Often referred to as an Open air museum, Maahabalipuram dates back to the Tamil Pallava dynasty in the 7th-9th century. The structures here, mostly carved straight out of granite, are among the oldest existing examples of Dravidian (South Indian) architecture. Mahabalipuram was named after the great demon Bali, who was defeated by Vishnu in his Dwarf incarnation (Vamana), who claimed all the land he could cover in 3 steps. He covered the earth, the heavens and the 3rd step he left for pushing Bali deep into the ground, never to appear on earth again.
Mamallapuram, the other name by which the town is known is named after the Pallava ruler Narasimhavarman I who was known as the great wrestler (Mamalla).
The oldest structure in the area, the Shore Temple, built c. 700 AD, unlike Mahabalipuram’s other monuments, is a building (not carved from rock) The temple has shrines to both Shiva and Vishnu. Interconnected cisterns around the temple meant that the sea could be let in to transform the temple into a water shrine. But, in recent times, a stone wall as been added to protect the shrine from the rising seas and further erosion.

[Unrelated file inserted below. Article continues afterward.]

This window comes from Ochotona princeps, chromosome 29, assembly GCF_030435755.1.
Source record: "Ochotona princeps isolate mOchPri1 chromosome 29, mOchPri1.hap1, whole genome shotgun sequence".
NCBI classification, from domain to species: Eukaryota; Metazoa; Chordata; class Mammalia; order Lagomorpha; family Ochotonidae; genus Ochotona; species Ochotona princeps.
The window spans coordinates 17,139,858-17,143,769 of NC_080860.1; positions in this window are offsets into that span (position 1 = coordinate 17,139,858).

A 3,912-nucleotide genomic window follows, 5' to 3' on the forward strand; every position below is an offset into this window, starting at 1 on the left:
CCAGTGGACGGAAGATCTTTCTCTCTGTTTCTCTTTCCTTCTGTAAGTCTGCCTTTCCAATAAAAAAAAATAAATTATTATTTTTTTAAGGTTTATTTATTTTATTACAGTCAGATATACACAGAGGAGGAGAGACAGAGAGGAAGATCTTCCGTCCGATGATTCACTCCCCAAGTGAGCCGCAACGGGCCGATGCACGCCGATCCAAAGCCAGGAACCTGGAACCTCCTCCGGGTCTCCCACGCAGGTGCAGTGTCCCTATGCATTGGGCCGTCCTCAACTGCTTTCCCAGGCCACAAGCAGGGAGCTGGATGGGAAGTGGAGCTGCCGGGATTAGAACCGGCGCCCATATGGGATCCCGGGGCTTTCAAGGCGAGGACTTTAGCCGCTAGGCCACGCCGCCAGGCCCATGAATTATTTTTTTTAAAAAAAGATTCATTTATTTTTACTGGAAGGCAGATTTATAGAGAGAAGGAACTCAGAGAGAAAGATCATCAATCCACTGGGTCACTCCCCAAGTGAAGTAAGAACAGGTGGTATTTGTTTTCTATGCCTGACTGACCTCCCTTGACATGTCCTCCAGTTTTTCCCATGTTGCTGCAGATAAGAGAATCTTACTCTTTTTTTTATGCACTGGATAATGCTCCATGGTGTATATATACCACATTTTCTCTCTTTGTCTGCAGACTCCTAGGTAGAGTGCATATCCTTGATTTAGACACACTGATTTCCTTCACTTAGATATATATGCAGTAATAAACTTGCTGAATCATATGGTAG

The 5 rathas are monolithic temples fashioned as chariots. Each is apparently a faithful reproduction of a structure built of wood. In fact, even the grain of the timber beams and rafters has been simulated in stone.
Arjuna’s Penance, also known as the Descent of the Ganges is a giant bas-relief filled with detailed carvings, including a family of elephants and monkeys.
The modern city of Mahabalipuram was established by the British in 1827, and the Mahabalipuram group of temples were designated a UNESCO World Heritage site in 1984.
Now a small and easy going village, Mahabalipuram attracts tourists from nearby Chennai, as well as foreigners who enjoy the laid-back atmosphere of this beachside town. However In January each year, Mahabalipuram hits the annual Indian festival calendar with the fantastic month-long Dance Festival. With a backdrop of the Pallava rock sculptures, the festival, one of the most vivacious festival celebrations in India is a tribute to the legacy of elegant Indian dance forms